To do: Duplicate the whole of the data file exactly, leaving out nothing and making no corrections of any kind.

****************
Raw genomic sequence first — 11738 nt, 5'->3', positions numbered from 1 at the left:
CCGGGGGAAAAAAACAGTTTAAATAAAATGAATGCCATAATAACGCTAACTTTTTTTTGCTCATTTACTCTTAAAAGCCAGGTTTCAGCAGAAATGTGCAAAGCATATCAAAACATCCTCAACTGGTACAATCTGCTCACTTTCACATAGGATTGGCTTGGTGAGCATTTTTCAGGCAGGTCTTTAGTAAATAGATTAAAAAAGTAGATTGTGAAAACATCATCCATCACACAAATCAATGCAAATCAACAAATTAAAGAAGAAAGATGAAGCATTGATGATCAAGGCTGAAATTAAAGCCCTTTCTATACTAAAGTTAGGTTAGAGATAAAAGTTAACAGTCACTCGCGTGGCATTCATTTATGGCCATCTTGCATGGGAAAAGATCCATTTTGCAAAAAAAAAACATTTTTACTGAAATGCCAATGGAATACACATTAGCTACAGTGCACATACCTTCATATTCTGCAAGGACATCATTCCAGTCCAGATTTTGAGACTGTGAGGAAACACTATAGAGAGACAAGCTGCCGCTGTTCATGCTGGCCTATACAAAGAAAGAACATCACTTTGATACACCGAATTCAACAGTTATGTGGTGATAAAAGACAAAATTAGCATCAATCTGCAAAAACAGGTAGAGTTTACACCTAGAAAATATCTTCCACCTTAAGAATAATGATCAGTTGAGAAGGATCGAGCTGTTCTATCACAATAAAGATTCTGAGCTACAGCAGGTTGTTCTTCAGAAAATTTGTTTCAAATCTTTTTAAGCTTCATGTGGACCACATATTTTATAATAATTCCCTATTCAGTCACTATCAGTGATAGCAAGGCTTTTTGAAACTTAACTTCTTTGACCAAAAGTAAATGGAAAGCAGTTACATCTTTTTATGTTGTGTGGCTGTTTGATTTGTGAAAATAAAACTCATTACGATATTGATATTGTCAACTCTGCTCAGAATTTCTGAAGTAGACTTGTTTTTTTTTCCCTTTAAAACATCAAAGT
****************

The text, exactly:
Raw genomic sequence first — 11738 nt, 5'->3', positions numbered from 1 at the left:
CCGGGGGAAAAAAACAGTTTAAATAAAATGAATGCCATAATAACGCTAACTTTTTTTTGCTCATTTACTCTTAAAAGCCAGGTTTCAGCAGAAATGTGCAAAGCATATCAAAACATCCTCAACTGGTACAATCTGCTCACTTTCACATAGGATTGGCTTGGTGAGCATTTTTCAGGCAGGTCTTTAGTAAATAGATTAAAAAAGTAGATTGTGAAAACATCATCCATCACACAAATCAATGCAAATCAACAAATTAAAGAAGAAAGATGAAGCATTGATGATCAAGGCTGAAATTAAAGCCCTTTCTATACTAAAGTTAGGTTAGAGATAAAAGTTAACAGTCACTCGCGTGGCATTCATTTATGGCCATCTTGCATGGGAAAAGATCCATTTTGCAAAAAAAAAACATTTTTACTGAAATGCCAATGGAATACACATTAGCTACAGTGCACATACCTTCATATTCTGCAAGGACATCATTCCAGTCCAGATTTTGAGACTGTGAGGAAACACTATAGAGAGACAAGCTGCCGCTGTTCATGCTGGCCTATACAAAGAAAGAACATCACTTTGATACACCGAATTCAACAGTTATGTGGTGATAAAAGACAAAATTAGCATCAATCTGCAAAAACAGGTAGAGTTTACACCTAGAAAATATCTTCCACCTTAAGAATAATGATCAGTTGAGAAGGATCGAGCTGTTCTATCACAATAAAGATTCTGAGCTACAGCAGGTTGTTCTTCAGAAAATTTGTTTCAAATCTTTTTAAGCTTCATGTGGACCACATATTTTATAATAATTCCCTATTCAGTCACTATCAGTGATAGCAAGGCTTTTTGAAACTTAACTTCTTTGACCAAAAGTAAATGGAAAGCAGTTACATCTTTTTATGTTGTGTGGCTGTTTGATTTGTGAAAATAAAACTCATTACGATATTGATATTGTCAACTCTGCTCAGAATTTCTGAAGTAGACTTGTTTTTTTTTCCCTTTAAAACATCAAAGT